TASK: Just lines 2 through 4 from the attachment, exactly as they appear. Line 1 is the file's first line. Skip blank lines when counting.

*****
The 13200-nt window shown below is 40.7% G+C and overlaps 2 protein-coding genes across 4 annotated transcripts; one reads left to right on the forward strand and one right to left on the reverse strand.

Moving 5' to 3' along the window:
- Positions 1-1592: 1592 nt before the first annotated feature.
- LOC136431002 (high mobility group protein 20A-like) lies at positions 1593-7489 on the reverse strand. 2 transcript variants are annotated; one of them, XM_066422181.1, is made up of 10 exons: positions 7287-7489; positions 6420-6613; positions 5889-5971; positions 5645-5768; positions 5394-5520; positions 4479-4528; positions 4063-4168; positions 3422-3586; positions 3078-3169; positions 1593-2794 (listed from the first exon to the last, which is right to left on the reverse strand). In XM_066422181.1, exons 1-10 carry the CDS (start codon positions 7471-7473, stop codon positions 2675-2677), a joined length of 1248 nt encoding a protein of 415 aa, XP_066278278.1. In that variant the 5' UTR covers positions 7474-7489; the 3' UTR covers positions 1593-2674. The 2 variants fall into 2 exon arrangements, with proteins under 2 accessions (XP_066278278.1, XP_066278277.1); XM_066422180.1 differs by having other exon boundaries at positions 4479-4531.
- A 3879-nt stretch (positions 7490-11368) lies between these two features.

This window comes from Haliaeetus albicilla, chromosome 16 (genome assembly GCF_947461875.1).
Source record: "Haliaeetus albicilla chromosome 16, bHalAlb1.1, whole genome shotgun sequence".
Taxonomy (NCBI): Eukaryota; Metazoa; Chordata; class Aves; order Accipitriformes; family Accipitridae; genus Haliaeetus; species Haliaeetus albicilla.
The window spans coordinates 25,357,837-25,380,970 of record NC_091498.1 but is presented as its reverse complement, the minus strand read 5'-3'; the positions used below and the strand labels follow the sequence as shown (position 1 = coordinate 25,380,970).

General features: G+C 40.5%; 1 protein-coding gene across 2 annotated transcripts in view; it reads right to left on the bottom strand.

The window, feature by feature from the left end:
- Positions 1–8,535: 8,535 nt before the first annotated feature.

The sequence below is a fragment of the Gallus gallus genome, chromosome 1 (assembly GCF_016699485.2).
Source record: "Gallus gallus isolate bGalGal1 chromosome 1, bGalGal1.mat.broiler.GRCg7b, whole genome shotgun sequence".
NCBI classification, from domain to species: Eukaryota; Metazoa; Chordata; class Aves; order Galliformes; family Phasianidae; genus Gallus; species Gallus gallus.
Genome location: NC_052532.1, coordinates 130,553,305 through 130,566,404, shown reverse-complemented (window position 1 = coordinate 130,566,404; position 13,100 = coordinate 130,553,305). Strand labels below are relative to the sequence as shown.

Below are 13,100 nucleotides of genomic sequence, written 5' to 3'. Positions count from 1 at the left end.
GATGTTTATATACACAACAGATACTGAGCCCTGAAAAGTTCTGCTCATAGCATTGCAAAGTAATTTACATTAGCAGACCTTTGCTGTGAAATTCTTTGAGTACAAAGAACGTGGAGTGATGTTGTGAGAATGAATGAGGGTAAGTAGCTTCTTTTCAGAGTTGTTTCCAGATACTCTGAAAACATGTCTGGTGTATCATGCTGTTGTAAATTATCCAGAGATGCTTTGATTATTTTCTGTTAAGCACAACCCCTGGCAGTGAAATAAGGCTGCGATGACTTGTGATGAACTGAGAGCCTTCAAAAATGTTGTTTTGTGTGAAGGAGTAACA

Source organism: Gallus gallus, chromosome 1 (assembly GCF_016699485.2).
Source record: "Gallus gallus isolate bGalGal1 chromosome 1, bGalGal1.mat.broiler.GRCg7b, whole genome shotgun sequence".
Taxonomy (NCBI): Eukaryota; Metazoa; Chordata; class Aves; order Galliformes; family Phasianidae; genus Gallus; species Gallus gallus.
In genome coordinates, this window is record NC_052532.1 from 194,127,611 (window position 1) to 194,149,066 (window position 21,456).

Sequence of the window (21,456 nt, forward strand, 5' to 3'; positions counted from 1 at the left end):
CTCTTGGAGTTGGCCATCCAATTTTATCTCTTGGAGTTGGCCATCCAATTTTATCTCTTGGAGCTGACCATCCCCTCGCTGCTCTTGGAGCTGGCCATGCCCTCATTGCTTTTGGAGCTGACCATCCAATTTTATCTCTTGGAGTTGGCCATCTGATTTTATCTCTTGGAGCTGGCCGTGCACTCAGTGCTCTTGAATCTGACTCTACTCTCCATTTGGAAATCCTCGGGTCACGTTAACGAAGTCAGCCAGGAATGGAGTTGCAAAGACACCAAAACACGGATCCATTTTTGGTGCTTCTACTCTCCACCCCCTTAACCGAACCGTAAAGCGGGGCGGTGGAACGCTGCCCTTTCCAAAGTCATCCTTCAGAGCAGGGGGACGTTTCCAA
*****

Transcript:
Moving 5' to 3' along the window:
- Positions 1-1592: 1592 nt before the first annotated feature.
- LOC136431002 (high mobility group protein 20A-like) lies at positions 1593-7489 on the reverse strand. 2 transcript variants are annotated; one of them, XM_066422181.1, is made up of 10 exons: positions 7287-7489; positions 6420-6613; positions 5889-5971; positions 5645-5768; positions 5394-5520; positions 4479-4528; positions 4063-4168; positions 3422-3586; positions 3078-3169; positions 1593-2794 (listed from the first exon to the last, which is right to left on the reverse strand). In XM_066422181.1, exons 1-10 carry the CDS (start codon positions 7471-7473, stop codon positions 2675-2677), a joined length of 1248 nt encoding a protein of 415 aa, XP_066278278.1. In that variant the 5' UTR covers positions 7474-7489; the 3' UTR covers positions 1593-2674. The 2 variants fall into 2 exon arrangements, with proteins under 2 accessions (XP_066278278.1, XP_066278277.1); XM_066422180.1 differs by having other exon boundaries at positions 4479-4531.